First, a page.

Coronavirus (COVID-19)

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Stay up-to-date on operations adjustments and temporary closure of TPWD offices, state parks, recreation facilities and water access points due to COVID-19. Please follow guidance from local authorities, Governor Greg Abbott and the Texas Department of State Health Services.

 

Frequently Asked Questions

Wildlife Diseases

Is "Mad Cow Disease" something I should worry about when eating venison?

There have been no known instances of chronic wasting disease (CWD) or mad deer disease in Texas white-tailed deer, according to governmental health and wildlife officials responsible for monitoring animal and human disease issues.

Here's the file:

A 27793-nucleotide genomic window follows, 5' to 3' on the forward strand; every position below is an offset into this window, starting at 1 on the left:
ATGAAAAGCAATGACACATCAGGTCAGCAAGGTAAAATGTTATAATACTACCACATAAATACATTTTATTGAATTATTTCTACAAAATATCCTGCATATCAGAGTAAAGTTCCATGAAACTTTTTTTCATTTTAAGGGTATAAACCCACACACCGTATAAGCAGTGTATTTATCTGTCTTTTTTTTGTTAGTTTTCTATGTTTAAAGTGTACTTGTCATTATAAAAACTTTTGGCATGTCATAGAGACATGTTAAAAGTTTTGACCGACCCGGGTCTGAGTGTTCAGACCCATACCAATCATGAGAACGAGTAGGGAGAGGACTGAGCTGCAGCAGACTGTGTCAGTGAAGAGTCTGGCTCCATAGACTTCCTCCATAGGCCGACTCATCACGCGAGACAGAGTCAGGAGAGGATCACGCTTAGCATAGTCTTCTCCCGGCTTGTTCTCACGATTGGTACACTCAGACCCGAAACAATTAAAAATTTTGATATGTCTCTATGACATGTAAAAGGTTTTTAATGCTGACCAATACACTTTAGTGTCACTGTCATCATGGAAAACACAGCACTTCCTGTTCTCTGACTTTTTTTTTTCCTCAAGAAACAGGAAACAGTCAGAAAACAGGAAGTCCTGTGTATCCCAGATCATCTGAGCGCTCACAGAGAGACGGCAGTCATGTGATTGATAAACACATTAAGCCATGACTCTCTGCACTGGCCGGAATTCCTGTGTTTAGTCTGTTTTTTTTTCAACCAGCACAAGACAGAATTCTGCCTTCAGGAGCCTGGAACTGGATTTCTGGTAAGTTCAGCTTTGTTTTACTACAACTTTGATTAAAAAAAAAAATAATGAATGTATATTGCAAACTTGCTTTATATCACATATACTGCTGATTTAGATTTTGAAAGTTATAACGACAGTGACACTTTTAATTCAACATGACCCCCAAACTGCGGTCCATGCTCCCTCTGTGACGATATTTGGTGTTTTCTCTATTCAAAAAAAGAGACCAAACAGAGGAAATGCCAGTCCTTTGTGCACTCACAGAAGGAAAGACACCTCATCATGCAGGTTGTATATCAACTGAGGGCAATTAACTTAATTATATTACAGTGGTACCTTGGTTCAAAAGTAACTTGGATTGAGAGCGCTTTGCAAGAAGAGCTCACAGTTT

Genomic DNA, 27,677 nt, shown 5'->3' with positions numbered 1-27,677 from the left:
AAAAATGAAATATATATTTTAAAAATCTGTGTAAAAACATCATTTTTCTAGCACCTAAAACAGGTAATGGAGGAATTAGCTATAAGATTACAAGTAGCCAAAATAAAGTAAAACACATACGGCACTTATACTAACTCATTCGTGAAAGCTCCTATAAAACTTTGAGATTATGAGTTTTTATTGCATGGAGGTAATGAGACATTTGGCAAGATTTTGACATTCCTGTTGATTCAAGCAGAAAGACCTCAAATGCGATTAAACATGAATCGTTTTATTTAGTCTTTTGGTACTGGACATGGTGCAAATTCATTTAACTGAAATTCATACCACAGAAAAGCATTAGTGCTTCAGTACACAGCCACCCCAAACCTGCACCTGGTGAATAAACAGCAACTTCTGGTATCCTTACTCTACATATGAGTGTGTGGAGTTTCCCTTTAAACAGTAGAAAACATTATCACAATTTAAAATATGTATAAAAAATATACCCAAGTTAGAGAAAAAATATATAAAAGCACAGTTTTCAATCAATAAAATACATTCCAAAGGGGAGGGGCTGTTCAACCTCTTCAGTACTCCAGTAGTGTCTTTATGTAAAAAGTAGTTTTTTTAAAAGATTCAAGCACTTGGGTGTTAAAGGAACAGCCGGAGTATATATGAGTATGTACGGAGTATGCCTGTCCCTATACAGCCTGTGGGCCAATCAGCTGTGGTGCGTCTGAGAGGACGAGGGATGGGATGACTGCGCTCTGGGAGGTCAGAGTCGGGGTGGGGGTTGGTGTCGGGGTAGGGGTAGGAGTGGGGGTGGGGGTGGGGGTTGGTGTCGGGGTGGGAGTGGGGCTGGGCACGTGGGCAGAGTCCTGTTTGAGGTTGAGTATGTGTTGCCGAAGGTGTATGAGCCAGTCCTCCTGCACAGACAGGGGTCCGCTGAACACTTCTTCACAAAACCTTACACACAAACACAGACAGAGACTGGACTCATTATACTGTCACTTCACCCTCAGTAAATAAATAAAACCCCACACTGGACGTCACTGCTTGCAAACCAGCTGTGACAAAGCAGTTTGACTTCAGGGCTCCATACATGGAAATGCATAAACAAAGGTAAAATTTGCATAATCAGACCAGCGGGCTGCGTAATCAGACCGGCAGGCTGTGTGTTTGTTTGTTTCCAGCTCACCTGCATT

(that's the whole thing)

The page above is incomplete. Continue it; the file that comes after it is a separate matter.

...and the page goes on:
In a joint statement issued in 1999, U.S. Department of Agriculture, Texas Parks and Wildlife (TPW), Texas Animal Health Commission (TAHC) and Texas Department of Health (TDH) officials concurred there are no known CWD cases in Texas.

The agencies dismissed recent media reports suggesting that venison consumption in Texas could be linked to Creutzfeld-Jakob disease (CJD), the rare and fatal disease in humans that sparked a "mad cow disease" scare in Great Britain in 1996. CJD is a human form of transmissible spongiform encephalopathy, a group of diseases, which includes CWD, "mad cow disease" (bovine spongiform encephalopathy) in cattle and scrapie in sheep.